When an ectopic pregnancy is tubal (in most cases), there is a risk of rupture of the affected fallopian tube. Rupture of the fallopian tube following ectopic pregnancy results in severe internal bleeding, which, in the absence of appropriate and timely treatment, induces hypovolemic shock and has a high probability of causing the patient’s death.
The death of the pregnant woman from rupture of the fallopian tube is the leading cause of death in the first three months of pregnancy.
Risk of Rupture of the Fallopian Tube: what does it depend on?
In the presence of tubal ectopic pregnancy, the risk of rupture of the fallopian tube is greater, the more the embryo can grow in the abnormal site that hosts it.
How to recognize the rupture of the fallopian tube
During a tubal ectopic pregnancy, rupture of the fallopian tube is associated with important symptoms, such as:
- Intense abdominal pain or pelvic ;
- Abnormal vaginal bleeding
- Feeling very lightheaded or faint.
- Consequences on Future Fertility
Even when the treatment is successful, the ectopic pregnancy leaves an indelible imprint on the fertility of the woman who has been subjected to it: if the ectopic pregnancy was tubal (most cases), in fact, the onset of a subsequent pregnancy almost always involves complications, due to internal damage to the tube, in which there was an anomalous nesting.
Among the aforementioned complications of ectopic pregnancy, the high probability of further extrauterine implantation of the embryo at the fallopian tube level stands out.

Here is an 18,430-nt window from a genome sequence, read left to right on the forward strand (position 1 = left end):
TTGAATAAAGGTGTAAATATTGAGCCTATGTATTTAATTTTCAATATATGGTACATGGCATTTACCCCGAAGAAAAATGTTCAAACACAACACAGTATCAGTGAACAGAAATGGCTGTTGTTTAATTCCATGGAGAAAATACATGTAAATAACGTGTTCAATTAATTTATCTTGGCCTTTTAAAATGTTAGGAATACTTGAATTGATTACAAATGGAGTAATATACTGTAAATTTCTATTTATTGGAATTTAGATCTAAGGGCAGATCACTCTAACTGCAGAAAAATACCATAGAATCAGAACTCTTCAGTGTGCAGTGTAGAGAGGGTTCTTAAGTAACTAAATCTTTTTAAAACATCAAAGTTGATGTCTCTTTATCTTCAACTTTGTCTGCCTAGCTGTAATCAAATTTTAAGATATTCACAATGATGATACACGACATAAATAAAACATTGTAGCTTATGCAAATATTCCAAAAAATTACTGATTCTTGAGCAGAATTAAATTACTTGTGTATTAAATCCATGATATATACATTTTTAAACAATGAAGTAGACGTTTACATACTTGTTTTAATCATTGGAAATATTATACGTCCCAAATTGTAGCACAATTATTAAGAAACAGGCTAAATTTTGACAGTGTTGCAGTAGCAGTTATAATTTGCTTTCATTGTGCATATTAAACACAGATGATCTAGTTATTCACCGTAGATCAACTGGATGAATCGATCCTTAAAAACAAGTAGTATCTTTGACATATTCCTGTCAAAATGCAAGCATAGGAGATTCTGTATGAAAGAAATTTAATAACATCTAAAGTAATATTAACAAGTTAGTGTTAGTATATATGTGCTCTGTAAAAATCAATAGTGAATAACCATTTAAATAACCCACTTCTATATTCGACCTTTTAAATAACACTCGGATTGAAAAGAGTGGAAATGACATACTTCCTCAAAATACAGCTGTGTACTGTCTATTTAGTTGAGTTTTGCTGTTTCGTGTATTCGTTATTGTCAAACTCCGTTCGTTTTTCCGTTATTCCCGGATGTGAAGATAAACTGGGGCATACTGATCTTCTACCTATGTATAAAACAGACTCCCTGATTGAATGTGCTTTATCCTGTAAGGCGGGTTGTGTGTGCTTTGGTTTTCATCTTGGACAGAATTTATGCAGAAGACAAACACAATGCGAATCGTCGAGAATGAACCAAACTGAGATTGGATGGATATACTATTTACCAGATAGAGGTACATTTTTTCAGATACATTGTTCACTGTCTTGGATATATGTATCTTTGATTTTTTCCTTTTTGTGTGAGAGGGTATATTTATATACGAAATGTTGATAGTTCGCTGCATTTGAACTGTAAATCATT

Abnormal pregnancy in which the fertilized oocyte takes place in a location other than the uterine cavity
Incidence of ectopic pregnancies
- 6% of diagnosed pregnancies appear to be ectopic in nature
- Nowadays, the frequency of ectopic pregnancy is double compared to a few decades ago
- 10% of maternal mortality is due precisely to extrauterine pregnancies
- Maternal mortality due to ectopic pregnancy appears to have declined quite a bit in recent years
- In a country like the UK, the ectopic pregnancy rate is 1/80
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Classification of ectopic pregnancies
- Intrauterine ectopic pregnancies
- Ectopic, ectopic pregnancies:
- ectopic, ectopic tubal pregnancy
- ovarian and tubal-ovarian ectopic pregnancy
- abdominal ectopic pregnancy
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Tubal ectopic pregnancy: classification
- Ampullary ectopic pregnancy (75%)
- Interstitial ectopic pregnancy
- Primary peritoneal ectopic pregnancy
- Isthmic ectopic pregnancy (13%)
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- It is impossible to outline an objective and standard symptom picture for ectopic pregnancies: the symptoms are different from woman to woman.
- The most frequent are: abdominal cramps, salpingitis, repeated uterine hemorrhages, amenorrhea, nausea, vomiting, spotting, dizziness, fever, perception of pelvic tension, and hypotension.
Fertility hopes after ectopic pregnancy
- Women who have had an ectopic pregnancy appear to be more prone to further extrauterine embryo implantation in the next pregnancy.
What are the causes of an ectopic pregnancy?
The causes are not always clear. Factors such as infections affecting the fallopian tubes (called “salpingitis”), previous abdominal surgery (for example, due to appendicitis), diseases such as endometriosis, the presence of intrauterine devices for contraceptive purposes (IUD or IUD ), or taking certain medications can promote an ectopic pregnancy. Hormonal alterations can also play a role because they modify the tube’s ability to push the embryo and favor nesting in a location other than the natural one.